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Get to know the Pitch Wars Mentors Mini Interviews . . . No. 14 Young Adult

Tuesday, 5 July 2016  |  Posted by Heather Cashman

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From June 27th through July 18th, we’ll be posting mini-interviews with most of the Pitch Wars mentors so you can get to know them. Many of the mentors also hang out on twitter. Follow the links to their Twitter accounts and say hello. They’ll be on the #PitchWars hashtag tweeting advice and answering questions.

We will also host live chats from July 19th through August 2nd, and the Pitch Wars submission window will open on August 3rd!

We asked our mentors to answer these three questions …

1. What are you looking for in a submission and what would you forgive as far as issues in the sample pages? In other words, what do you feel is an easy fix and what would be a pass for you?

2. What is your editing style and do you have a game plan to tackle edits with your mentee in the two months given for the contest?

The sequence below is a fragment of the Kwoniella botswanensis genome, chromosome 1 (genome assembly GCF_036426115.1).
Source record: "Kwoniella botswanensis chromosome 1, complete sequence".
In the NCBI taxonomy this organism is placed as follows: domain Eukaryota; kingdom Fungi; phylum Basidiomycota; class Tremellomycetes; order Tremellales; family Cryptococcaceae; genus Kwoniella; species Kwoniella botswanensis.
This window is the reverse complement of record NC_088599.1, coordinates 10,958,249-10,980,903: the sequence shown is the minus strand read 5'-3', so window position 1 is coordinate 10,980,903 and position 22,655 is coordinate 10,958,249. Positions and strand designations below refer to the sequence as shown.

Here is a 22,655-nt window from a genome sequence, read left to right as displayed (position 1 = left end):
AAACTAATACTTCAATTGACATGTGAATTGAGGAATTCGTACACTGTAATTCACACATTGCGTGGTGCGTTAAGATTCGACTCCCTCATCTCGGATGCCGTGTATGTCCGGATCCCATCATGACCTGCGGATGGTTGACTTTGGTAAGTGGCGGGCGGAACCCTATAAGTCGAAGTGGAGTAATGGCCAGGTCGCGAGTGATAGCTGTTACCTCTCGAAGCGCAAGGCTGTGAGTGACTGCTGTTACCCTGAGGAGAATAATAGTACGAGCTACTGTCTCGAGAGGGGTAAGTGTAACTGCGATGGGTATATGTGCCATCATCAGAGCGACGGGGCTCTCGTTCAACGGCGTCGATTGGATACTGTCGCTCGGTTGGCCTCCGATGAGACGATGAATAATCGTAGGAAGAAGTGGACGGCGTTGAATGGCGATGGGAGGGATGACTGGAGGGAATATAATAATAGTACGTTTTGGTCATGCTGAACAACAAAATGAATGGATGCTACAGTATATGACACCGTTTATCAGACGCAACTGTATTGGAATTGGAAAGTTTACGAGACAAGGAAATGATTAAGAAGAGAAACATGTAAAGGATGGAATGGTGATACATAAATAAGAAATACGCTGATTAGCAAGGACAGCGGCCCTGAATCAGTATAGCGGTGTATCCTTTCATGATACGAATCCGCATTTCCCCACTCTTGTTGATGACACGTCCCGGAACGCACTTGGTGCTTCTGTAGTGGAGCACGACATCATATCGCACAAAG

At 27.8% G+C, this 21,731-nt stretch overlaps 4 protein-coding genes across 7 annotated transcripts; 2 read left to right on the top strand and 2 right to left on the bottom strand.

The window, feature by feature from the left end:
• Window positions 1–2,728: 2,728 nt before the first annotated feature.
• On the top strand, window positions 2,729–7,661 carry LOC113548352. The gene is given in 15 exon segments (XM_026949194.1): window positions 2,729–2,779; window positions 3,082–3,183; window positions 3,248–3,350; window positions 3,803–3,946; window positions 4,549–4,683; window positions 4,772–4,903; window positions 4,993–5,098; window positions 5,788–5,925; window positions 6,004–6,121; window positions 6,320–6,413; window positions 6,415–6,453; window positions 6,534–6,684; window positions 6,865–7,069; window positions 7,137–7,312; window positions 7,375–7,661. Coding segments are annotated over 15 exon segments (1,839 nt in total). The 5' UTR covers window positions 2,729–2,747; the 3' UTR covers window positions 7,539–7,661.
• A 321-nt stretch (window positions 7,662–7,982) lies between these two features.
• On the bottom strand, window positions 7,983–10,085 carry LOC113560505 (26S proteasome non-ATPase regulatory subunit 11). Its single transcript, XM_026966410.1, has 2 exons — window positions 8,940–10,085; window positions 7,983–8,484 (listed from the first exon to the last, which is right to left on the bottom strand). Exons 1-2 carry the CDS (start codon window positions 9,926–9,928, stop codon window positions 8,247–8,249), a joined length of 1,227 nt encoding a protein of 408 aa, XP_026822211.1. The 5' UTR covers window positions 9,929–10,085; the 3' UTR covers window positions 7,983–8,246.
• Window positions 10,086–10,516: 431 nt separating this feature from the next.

3. And lastly, what is your all-time favorite book and how did it inspire your writing?

And here are their answers …


Karen McManusKaren McManus

Twitter Website

As a kid Karen McManus used to write books when she was supposed to be playing outside, and not much has changed. Her debut YA novel, ONE OF US IS LYING, will be released from Delacorte Press/Random House in 2017, with a second book to follow in 2018. Karen works in marketing and communications, and lives in Cambridge with her 10-year old son.

ONE: For me, voice and characters trump all. A fresh concept or an unexpected take on an old trope is great, but mainly I want to get pulled in on page one by people I care enough about to follow to the end. Starting in the wrong place, over-exposition, and minor plot and pacing issues can be fixed, but flat characters and stilted dialogue would take more time than we have.